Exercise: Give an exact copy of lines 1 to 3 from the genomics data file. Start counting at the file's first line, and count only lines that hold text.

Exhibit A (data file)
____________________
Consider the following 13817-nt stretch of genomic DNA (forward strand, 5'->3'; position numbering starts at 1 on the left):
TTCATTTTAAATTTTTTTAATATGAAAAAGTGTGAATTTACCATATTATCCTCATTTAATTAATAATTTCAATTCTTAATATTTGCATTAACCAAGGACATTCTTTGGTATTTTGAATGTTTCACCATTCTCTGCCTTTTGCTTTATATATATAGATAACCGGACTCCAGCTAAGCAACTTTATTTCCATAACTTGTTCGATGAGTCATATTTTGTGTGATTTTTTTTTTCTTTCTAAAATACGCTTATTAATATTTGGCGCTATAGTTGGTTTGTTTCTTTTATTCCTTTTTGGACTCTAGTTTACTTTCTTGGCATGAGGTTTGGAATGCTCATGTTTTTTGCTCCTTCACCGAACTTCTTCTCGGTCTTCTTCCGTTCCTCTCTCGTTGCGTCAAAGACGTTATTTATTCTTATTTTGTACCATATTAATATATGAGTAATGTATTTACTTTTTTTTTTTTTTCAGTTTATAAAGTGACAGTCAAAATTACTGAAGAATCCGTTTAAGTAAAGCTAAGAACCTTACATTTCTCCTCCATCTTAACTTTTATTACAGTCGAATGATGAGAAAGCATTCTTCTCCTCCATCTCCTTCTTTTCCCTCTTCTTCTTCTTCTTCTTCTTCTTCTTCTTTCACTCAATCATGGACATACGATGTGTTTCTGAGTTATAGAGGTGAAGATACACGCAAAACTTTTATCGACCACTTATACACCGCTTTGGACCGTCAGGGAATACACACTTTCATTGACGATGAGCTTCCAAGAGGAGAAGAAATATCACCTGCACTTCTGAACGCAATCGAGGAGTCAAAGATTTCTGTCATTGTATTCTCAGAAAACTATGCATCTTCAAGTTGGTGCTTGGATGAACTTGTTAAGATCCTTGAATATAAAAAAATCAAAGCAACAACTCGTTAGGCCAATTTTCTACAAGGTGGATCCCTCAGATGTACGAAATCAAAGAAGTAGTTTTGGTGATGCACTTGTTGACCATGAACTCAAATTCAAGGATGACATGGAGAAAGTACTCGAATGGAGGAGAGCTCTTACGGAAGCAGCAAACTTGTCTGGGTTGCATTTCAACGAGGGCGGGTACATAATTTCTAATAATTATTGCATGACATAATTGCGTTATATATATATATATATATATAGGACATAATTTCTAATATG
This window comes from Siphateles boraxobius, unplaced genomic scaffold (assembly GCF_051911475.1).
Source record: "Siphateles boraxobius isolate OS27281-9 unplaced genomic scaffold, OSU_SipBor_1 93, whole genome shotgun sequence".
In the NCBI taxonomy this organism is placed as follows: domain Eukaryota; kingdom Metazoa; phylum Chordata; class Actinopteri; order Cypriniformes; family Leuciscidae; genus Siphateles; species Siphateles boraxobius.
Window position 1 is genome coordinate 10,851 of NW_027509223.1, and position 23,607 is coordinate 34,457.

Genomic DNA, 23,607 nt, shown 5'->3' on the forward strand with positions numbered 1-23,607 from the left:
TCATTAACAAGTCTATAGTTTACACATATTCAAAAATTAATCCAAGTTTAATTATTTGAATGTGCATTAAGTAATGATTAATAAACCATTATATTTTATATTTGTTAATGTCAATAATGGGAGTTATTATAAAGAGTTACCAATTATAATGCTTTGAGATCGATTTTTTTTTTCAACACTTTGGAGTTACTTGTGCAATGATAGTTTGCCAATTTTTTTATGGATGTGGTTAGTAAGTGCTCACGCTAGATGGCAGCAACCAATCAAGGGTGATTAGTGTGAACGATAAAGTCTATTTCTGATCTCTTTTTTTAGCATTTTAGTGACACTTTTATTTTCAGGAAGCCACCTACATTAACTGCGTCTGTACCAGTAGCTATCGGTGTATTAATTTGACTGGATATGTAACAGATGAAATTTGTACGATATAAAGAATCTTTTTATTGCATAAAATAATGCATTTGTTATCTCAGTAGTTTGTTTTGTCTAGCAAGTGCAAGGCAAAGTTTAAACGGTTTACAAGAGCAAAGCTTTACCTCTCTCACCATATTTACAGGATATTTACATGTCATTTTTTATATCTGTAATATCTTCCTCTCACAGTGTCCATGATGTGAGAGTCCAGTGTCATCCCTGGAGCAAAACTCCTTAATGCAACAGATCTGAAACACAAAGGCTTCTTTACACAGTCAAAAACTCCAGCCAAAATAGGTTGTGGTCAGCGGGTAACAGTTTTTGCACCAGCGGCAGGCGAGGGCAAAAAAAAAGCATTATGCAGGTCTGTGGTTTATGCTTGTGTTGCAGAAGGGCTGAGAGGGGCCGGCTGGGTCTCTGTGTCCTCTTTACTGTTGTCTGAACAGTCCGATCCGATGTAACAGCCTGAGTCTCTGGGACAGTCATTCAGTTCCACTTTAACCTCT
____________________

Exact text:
Consider the following 13817-nt stretch of genomic DNA (forward strand, 5'->3'; position numbering starts at 1 on the left):
TTCATTTTAAATTTTTTTAATATGAAAAAGTGTGAATTTACCATATTATCCTCATTTAATTAATAATTTCAATTCTTAATATTTGCATTAACCAAGGACATTCTTTGGTATTTTGAATGTTTCACCATTCTCTGCCTTTTGCTTTATATATATAGATAACCGGACTCCAGCTAAGCAACTTTATTTCCATAACTTGTTCGATGAGTCATATTTTGTGTGATTTTTTTTTTCTTTCTAAAATACGCTTATTAATATTTGGCGCTATAGTTGGTTTGTTTCTTTTATTCCTTTTTGGACTCTAGTTTACTTTCTTGGCATGAGGTTTGGAATGCTCATGTTTTTTGCTCCTTCACCGAACTTCTTCTCGGTCTTCTTCCGTTCCTCTCTCGTTGCGTCAAAGACGTTATTTATTCTTATTTTGTACCATATTAATATATGAGTAATGTATTTACTTTTTTTTTTTTTTCAGTTTATAAAGTGACAGTCAAAATTACTGAAGAATCCGTTTAAGTAAAGCTAAGAACCTTACATTTCTCCTCCATCTTAACTTTTATTACAGTCGAATGATGAGAAAGCATTCTTCTCCTCCATCTCCTTCTTTTCCCTCTTCTTCTTCTTCTTCTTCTTCTTCTTCTTTCACTCAATCATGGACATACGATGTGTTTCTGAGTTATAGAGGTGAAGATACACGCAAAACTTTTATCGACCACTTATACACCGCTTTGGACCGTCAGGGAATACACACTTTCATTGACGATGAGCTTCCAAGAGGAGAAGAAATATCACCTGCACTTCTGAACGCAATCGAGGAGTCAAAGATTTCTGTCATTGTATTCTCAGAAAACTATGCATCTTCAAGTTGGTGCTTGGATGAACTTGTTAAGATCCTTGAATATAAAAAAATCAAAGCAACAACTCGTTAGGCCAATTTTCTACAAGGTGGATCCCTCAGATGTACGAAATCAAAGAAGTAGTTTTGGTGATGCACTTGTTGACCATGAACTCAAATTCAAGGATGACATGGAGAAAGTACTCGAATGGAGGAGAGCTCTTACGGAAGCAGCAAACTTGTCTGGGTTGCATTTCAACGAGGGCGGGTACATAATTTCTAATAATTATTGCATGACATAATTGCGTTATATATATATATATATATATAGGACATAATTTCTAATATG
This window comes from Siphateles boraxobius, unplaced genomic scaffold (assembly GCF_051911475.1).